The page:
I started experimenting with the reverse-grip bench press back when I was in my mid-20’s. I wanted to add some variety to my chest/triceps training and remembered seeing pictures of the legendary powerlifter Anthony Clark, who was the first to do over 700 lb with this grip.
I tried the reverse grip and really enjoyed it. I felt something different in the way it was hitting both my chest and my triceps. And I was also pretty good at this lift–I could do almost as much weight as with the standard grip (I presume one’s individual body mechanics affect how strong he is with this lift).
It’s not something you see everyone doing. I still remember getting stares at one of the gyms where I trained (in the Philippines) when performing this exercise. I wish I had thought to tell them that the world record holder in the lift is Filipino (Clark passed away in 2005, but his record still stands I believe).
Turns out there may be some research to indicate this exercise does indeed activate the pectoral muscles in a slightly different way. I keep reading about a study conducted by the Canadian Memorial Chiropractic College (Toronto) that found the reverse-grip bench press increased the activity of the upper chest (upper pectoralis) by 30% compared to the standard grip. I can’t find any original sources, but it’s been quoted on quite a few websites.
There is, of course, one big drawback to this way of doing the bench press: safety. Dropping the bar would probably mean it landing on your face/neck, and I’m not sure even the most attentive spotter could react in time.
Speaking of spotters, you pretty much have to have one when doing this exercise. Getting the weights into position by yourself is virtually impossible.
There is a work-around for those who want to try reverse-grip bench press in the safest way possible: a power rack. I’ve seen some suggest using a Smith machine as well, but I prefer the rack. Below is a video I did to demonstrate.
As I explain in the video, it isn’t a big deal if the rack is set a couple of inches above your rib cage. The “sticking point” is usually going to be higher than on standard grip. This you’ll still get plenty of training stimulation even if aren’t doing the complete range of motion you’d get without the rack.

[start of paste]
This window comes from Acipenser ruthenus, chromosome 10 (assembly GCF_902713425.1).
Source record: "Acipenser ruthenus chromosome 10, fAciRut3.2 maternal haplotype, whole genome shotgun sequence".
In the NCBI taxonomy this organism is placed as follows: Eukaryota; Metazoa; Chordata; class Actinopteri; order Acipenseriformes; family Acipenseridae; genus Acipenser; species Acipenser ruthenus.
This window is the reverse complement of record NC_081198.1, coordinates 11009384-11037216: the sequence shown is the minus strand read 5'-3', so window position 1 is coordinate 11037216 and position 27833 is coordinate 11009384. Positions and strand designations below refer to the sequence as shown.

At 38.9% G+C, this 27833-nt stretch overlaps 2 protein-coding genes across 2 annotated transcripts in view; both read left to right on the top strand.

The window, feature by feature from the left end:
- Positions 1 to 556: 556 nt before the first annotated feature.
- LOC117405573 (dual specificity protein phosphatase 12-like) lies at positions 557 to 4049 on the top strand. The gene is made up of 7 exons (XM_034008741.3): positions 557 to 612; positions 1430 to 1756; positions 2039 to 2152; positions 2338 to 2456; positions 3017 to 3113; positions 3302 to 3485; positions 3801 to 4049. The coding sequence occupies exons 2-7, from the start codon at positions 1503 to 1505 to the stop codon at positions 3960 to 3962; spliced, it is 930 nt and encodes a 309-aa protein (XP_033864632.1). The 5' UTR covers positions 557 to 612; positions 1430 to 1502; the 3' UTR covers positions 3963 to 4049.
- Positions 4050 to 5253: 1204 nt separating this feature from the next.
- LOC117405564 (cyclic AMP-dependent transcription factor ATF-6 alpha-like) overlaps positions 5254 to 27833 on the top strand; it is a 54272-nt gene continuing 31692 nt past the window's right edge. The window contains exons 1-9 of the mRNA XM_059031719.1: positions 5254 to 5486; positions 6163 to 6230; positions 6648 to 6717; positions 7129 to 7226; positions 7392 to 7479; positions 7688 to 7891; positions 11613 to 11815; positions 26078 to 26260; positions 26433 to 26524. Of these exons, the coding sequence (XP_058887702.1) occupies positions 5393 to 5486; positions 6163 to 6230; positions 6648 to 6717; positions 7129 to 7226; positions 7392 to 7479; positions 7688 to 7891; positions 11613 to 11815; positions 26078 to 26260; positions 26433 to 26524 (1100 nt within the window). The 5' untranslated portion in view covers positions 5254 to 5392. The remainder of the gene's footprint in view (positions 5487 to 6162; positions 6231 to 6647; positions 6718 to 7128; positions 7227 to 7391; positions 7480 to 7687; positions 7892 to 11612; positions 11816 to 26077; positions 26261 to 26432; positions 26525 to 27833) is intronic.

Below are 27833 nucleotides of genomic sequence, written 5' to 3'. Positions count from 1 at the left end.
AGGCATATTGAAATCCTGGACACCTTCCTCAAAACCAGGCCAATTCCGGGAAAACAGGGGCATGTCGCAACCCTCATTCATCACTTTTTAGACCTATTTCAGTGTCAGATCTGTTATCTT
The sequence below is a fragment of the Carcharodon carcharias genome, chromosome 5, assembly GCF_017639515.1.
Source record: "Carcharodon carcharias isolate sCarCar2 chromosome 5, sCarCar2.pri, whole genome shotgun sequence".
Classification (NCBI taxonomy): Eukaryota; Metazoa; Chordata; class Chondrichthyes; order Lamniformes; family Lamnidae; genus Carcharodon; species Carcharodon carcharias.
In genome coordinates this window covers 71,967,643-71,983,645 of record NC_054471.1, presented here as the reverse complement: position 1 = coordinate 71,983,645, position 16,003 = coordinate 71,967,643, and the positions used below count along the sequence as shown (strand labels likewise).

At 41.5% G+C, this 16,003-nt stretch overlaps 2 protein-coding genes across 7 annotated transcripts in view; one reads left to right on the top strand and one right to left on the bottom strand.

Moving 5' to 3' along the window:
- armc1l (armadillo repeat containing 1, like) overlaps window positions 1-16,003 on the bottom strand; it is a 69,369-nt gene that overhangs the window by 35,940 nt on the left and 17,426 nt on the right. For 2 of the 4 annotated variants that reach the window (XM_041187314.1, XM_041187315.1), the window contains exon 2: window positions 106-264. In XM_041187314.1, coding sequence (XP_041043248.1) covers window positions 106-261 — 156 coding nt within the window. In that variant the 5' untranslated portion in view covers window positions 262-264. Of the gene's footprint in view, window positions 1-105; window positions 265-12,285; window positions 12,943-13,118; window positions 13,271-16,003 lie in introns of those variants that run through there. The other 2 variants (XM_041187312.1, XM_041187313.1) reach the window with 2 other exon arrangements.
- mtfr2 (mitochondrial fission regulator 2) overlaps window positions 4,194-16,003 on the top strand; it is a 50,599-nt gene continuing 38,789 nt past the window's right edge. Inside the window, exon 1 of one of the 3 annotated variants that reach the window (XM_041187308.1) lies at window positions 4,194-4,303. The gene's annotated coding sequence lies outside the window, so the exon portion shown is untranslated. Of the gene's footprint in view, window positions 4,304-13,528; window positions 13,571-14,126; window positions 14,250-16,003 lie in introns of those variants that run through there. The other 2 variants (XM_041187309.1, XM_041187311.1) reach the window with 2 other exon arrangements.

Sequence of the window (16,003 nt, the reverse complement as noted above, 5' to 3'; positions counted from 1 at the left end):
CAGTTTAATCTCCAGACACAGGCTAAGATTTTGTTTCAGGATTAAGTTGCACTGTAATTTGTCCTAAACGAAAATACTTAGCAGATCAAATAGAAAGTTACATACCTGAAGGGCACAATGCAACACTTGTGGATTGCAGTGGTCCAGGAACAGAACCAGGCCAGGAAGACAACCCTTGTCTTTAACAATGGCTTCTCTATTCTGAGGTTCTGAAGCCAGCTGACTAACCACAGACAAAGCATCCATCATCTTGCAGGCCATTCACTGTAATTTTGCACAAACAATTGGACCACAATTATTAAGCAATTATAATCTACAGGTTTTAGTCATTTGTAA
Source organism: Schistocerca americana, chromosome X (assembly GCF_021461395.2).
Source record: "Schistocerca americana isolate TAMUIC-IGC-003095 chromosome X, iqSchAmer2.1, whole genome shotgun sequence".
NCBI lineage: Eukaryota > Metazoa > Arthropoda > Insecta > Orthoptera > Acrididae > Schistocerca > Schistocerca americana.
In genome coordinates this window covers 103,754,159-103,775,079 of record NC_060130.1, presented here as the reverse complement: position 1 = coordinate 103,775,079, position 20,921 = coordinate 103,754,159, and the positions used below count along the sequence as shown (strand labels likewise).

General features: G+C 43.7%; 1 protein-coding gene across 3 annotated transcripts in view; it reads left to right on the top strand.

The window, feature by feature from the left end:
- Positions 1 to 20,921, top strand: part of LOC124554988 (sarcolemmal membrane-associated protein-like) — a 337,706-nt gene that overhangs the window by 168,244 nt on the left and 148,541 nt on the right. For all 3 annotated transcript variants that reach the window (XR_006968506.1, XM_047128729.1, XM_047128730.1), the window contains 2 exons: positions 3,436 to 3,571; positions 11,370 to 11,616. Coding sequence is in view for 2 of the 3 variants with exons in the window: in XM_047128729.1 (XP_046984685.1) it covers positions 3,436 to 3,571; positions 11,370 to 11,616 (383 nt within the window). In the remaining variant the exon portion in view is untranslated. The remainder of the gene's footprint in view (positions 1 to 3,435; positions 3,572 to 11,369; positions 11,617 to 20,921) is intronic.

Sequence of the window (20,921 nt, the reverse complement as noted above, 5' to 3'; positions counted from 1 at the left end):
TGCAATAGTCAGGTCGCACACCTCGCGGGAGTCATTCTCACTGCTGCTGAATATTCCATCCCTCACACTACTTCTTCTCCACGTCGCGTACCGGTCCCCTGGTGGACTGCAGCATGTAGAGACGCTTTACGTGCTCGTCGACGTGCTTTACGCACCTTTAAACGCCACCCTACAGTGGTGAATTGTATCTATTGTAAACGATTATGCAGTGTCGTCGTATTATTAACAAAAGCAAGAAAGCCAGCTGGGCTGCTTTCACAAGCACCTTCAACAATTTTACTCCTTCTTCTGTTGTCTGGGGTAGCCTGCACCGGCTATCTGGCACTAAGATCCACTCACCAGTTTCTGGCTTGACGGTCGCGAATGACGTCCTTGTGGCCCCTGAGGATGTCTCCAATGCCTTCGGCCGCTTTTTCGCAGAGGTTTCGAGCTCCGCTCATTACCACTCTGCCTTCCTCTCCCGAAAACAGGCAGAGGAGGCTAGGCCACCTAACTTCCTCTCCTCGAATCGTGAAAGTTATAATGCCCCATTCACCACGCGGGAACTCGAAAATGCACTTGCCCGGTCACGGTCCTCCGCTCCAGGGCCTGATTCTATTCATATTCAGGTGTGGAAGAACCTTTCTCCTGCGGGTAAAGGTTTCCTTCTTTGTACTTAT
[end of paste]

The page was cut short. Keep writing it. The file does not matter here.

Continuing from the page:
I’ve had an opportunity to check out a new program called The DUP Method (from Jason Maxwell and Mike Samuels). I’ll start this review by explaining what you get if you decide to invest in this program:
DUP Method Program Components:
#1 The DUP Main Manual
This document serves as a starting point, explaining the overall training philosophy and science behind the strategies you’ll be using. It will give you an overview of the program as well as some different options for training frequency (anything from 2-5 days). Once you’ve read this you’ll have a basic understanding of why this method should make you stronger.
#2 The DUP Method Nutrition Guide
Needless to say, you can’t get big and strong without a good eating plan. This document will show you how to set up your diet/nutrition in order to maximize the benefits of your training. You’ll be guided in calculating your daily caloric intake as well as macronutrients (fats, proteins, and carbohydrates). Be sure to look over this carefully–many trainees fail to reach their goals because they don’t put much thought or planning into their diet.
#3 The Optimal DUP Workout Log
According to the author, the ideal setup for this program is to train five days per week. That may sound like overtraining, but you have to remember that the volume (number of sets and reps) is adjusted so you’ll be able to adequately recover. Anyway, this workout log is convenient because you can print it out or put it on your smartphone. Either way you could bring it to the gym with you.
#4-Day Per Week Workout Log